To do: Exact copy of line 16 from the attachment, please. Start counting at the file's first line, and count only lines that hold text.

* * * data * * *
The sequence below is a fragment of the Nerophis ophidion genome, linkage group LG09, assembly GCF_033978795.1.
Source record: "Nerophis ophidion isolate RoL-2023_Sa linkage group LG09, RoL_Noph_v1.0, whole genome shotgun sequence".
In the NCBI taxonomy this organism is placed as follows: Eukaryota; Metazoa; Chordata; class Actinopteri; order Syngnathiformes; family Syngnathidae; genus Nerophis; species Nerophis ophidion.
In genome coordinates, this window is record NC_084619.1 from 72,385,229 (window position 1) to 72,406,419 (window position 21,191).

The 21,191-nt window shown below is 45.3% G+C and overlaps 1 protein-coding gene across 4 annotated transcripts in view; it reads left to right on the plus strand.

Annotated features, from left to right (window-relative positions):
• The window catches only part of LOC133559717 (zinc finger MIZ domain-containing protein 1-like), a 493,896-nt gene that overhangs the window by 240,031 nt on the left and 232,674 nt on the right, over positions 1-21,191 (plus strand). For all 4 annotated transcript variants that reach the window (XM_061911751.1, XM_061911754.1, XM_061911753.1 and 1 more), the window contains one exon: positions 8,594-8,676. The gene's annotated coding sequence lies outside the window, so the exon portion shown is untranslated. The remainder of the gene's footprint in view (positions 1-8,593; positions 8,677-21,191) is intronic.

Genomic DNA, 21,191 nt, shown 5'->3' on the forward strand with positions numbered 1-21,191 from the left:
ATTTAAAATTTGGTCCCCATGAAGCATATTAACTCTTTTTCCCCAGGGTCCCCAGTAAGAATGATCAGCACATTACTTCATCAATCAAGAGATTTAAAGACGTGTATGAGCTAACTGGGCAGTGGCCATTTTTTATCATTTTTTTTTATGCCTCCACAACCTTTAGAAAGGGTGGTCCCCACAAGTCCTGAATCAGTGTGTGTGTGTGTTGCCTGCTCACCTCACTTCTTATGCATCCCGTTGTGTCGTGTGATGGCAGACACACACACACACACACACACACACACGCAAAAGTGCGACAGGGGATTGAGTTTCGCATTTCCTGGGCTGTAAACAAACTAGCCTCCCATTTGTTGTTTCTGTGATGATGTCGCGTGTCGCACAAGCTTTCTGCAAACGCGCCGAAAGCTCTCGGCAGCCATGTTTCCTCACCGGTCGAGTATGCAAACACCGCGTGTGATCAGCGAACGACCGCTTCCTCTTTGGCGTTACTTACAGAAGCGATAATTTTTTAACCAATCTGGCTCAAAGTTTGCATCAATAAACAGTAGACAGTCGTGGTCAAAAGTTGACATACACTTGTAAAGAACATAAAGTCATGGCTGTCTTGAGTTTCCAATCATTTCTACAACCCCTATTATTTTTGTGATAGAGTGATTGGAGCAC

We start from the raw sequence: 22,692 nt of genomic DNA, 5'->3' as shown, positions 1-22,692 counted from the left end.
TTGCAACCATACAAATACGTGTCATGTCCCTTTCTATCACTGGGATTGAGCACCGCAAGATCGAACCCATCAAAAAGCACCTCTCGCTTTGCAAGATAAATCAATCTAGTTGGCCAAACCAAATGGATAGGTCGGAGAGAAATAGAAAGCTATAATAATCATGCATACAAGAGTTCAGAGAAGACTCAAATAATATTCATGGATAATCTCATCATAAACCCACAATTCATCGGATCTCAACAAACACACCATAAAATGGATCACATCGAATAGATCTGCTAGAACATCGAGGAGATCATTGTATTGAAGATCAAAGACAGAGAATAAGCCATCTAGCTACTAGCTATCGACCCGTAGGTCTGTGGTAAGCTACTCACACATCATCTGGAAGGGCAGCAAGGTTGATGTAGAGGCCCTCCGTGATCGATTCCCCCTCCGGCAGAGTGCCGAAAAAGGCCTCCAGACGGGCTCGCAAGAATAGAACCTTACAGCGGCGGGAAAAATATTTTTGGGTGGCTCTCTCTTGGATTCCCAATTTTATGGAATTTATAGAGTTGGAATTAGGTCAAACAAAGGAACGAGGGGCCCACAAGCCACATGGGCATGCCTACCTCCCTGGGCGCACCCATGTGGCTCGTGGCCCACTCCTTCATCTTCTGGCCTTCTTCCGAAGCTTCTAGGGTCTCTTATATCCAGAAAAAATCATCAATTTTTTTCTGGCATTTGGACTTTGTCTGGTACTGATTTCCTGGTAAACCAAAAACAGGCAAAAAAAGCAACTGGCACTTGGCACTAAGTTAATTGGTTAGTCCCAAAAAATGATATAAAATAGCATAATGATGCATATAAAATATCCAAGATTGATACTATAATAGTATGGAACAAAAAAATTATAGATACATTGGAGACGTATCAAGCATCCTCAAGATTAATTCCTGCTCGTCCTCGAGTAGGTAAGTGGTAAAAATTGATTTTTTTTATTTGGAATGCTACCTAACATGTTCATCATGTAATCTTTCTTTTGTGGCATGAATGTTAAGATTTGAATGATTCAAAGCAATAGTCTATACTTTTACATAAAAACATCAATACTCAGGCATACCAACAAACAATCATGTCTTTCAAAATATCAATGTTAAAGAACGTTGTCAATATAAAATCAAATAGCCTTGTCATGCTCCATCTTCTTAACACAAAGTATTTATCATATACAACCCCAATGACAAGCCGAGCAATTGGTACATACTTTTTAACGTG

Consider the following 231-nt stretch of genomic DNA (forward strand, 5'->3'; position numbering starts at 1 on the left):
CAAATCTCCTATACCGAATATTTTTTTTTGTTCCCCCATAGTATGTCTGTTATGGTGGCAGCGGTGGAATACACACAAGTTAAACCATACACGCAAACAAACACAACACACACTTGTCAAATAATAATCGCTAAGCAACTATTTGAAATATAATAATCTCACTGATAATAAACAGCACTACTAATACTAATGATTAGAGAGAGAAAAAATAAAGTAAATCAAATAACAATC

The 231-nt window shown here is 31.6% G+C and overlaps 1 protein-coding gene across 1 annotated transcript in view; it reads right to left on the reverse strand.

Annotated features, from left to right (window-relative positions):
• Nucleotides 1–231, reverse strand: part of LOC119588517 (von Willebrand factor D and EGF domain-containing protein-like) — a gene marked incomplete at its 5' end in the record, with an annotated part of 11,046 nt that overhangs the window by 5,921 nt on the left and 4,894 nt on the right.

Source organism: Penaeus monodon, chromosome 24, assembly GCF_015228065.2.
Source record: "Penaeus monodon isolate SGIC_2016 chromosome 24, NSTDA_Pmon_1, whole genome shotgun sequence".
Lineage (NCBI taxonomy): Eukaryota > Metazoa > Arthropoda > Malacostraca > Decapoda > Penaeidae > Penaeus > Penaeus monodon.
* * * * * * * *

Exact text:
• Nucleotides 1–231, reverse strand: part of LOC119588517 (von Willebrand factor D and EGF domain-containing protein-like) — a gene marked incomplete at its 5' end in the record, with an annotated part of 11,046 nt that overhangs the window by 5,921 nt on the left and 4,894 nt on the right.